February 19, 2002

New life for ancient systems using BSD and Linux

Author: JT Smith

- By Russell C. Pavlicek -

In the Open Source world, most of the focus these days is on solutions in
the x86 space. But, in the corporate world, computer rooms are still
filled with older systems employing a variety of other architectures.
One of the benefits of Open Source is the fact that these non-x86 boxes
can be used to run the same operating systems as their x86 cousins.

Why is this important? Well, because these systems exist, for
one. Why should these boxes be replaced if they are capable of providing
a function in a cost-effective manner? If an organization decides
that the older boxes are too expensive to maintain or too slow to be
useful, that's one thing. But if the boxes can be put to good use in a
cost-effective way, why waste them?

Another reason to consider reusing these systems is the way they are
built. Many of these other architectures were designed to run like
iron. The designers expected these machines to run for years at a time
without hardware failure, unlike the PC industry, which has only recently
discovered that a "therapeutic reboot" every few days is not necessarily
an acceptable thing. And by installing Linux or one of the BSDs, you get the advantage of a modern, powerful and supported operating system that fits on these old machines.

The hardware

This article comes out of my experiences with four non-PC architectures:
SPARC, Alpha, VAX, and PMAX/MIPS. There are certainly other choices out
there (NetBSD alone supports 32 architectures with eight distinct
processor types), but I have access to boxes in these four categories.

I consider there to be two types of hardware here: the systems that you
might consider buying to do the job, and those that you don't want to
pay for but might want to use if the hardware is available. Of the four
architectures I mentioned, I consider SPARC and Alpha to be in the former
category, and VAX and PMAX in the latter. The reason is
simple: performance. SPARC and Alpha can pack a lot of punch, whereas the
VAX and PMAX don't really have the horsepower that warrants spending money
on them.

For my investigation, I used the following systems:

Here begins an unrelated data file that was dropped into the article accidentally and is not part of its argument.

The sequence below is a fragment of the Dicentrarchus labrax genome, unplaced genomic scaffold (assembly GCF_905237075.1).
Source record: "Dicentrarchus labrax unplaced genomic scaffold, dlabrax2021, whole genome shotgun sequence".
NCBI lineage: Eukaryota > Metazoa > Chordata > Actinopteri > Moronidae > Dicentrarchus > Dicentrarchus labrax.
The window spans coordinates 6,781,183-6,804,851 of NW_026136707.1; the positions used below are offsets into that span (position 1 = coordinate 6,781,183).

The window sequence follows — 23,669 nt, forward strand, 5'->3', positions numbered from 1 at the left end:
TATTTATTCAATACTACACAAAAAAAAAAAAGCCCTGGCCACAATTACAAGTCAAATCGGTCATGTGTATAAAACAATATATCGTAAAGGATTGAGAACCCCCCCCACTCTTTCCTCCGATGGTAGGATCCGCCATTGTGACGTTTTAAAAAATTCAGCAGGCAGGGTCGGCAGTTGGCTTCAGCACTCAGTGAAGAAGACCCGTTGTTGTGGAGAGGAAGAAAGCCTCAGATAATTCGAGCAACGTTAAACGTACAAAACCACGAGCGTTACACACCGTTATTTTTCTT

Alpha Multia 166 MHz 64MB
SPARCstation 10 40 MHz 48MB
DECstation 5000/200 25 MHz 32MB
VAXstation 2000 0.9 VUPS 6MB
VAXstation 4000/60 12 VUPS 40MB

(VUP stands for "VAX units of processing," where one VUP designates the
processing power of a VAX 11/780.)

I have a stack of computers sitting around, including the SPARCstation, VAXstation 4000/60, DECstation, and a SCSI expansion box. In their prime, this pile of
systems would have cost a software professional more than a year's
salary. Today, this particular set of boxes cost me about $155 on eBay,
nearly half of which was shipping charges.

The software

The choices of Open Source operating systems are actually more extensive
than most people might believe. The PMAX architecture has the fewest
options, with a working NetBSD port, an OpenBSD port that lacks some
hardware support, and a young Linux port. The VAX hardware has functional
NetBSD and OpenBSD ports, as well as fledgling port of Linux. SPARC has
mature NetBSD, OpenBSD, and Linux ports, and an immature FreeBSD port.
Alpha has all four operating system options.

In terms of distribution support, Wasabi NetBSD supports all four
platforms. The official OpenBSD distribution supports all except PMAX.
SuSE Linux publishes distributions for both SPARC and Alpha. Red Hat
supports Alpha (through an arrangement with Compaq), but has apparently
retired its SPARC distribution with Red Hat 6.2. Mandrake has a SPARC